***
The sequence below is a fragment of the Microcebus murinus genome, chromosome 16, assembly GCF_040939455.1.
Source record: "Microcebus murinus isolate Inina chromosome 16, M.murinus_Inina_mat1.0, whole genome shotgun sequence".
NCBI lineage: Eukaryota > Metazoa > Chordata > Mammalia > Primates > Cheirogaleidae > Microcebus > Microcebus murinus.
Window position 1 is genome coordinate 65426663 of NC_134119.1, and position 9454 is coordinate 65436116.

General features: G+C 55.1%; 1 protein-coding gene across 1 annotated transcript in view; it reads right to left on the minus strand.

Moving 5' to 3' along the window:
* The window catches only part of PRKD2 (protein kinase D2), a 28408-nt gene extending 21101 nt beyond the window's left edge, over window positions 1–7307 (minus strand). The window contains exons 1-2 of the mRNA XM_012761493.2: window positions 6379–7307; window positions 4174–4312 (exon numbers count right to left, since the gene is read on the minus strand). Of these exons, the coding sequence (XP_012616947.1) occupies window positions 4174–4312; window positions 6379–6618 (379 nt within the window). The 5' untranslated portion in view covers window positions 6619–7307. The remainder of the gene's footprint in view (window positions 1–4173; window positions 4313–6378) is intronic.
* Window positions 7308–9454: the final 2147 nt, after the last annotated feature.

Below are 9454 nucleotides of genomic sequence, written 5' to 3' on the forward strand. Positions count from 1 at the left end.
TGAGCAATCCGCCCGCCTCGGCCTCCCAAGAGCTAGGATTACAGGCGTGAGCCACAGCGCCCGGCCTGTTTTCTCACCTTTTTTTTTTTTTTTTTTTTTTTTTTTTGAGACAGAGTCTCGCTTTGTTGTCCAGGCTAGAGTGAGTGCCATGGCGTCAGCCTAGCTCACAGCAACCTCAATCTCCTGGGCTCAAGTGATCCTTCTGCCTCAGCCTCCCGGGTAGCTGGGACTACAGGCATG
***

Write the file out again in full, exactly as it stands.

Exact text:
The sequence below is a fragment of the Microcebus murinus genome, chromosome 16, assembly GCF_040939455.1.
Source record: "Microcebus murinus isolate Inina chromosome 16, M.murinus_Inina_mat1.0, whole genome shotgun sequence".
NCBI lineage: Eukaryota > Metazoa > Chordata > Mammalia > Primates > Cheirogaleidae > Microcebus > Microcebus murinus.
Window position 1 is genome coordinate 65426663 of NC_134119.1, and position 9454 is coordinate 65436116.

General features: G+C 55.1%; 1 protein-coding gene across 1 annotated transcript in view; it reads right to left on the minus strand.

Moving 5' to 3' along the window:
* The window catches only part of PRKD2 (protein kinase D2), a 28408-nt gene extending 21101 nt beyond the window's left edge, over window positions 1–7307 (minus strand). The window contains exons 1-2 of the mRNA XM_012761493.2: window positions 6379–7307; window positions 4174–4312 (exon numbers count right to left, since the gene is read on the minus strand). Of these exons, the coding sequence (XP_012616947.1) occupies window positions 4174–4312; window positions 6379–6618 (379 nt within the window). The 5' untranslated portion in view covers window positions 6619–7307. The remainder of the gene's footprint in view (window positions 1–4173; window positions 4313–6378) is intronic.
* Window positions 7308–9454: the final 2147 nt, after the last annotated feature.

Below are 9454 nucleotides of genomic sequence, written 5' to 3' on the forward strand. Positions count from 1 at the left end.
TGAGCAATCCGCCCGCCTCGGCCTCCCAAGAGCTAGGATTACAGGCGTGAGCCACAGCGCCCGGCCTGTTTTCTCACCTTTTTTTTTTTTTTTTTTTTTTTTTTTTGAGACAGAGTCTCGCTTTGTTGTCCAGGCTAGAGTGAGTGCCATGGCGTCAGCCTAGCTCACAGCAACCTCAATCTCCTGGGCTCAAGTGATCCTTCTGCCTCAGCCTCCCGGGTAGCTGGGACTACAGGCATG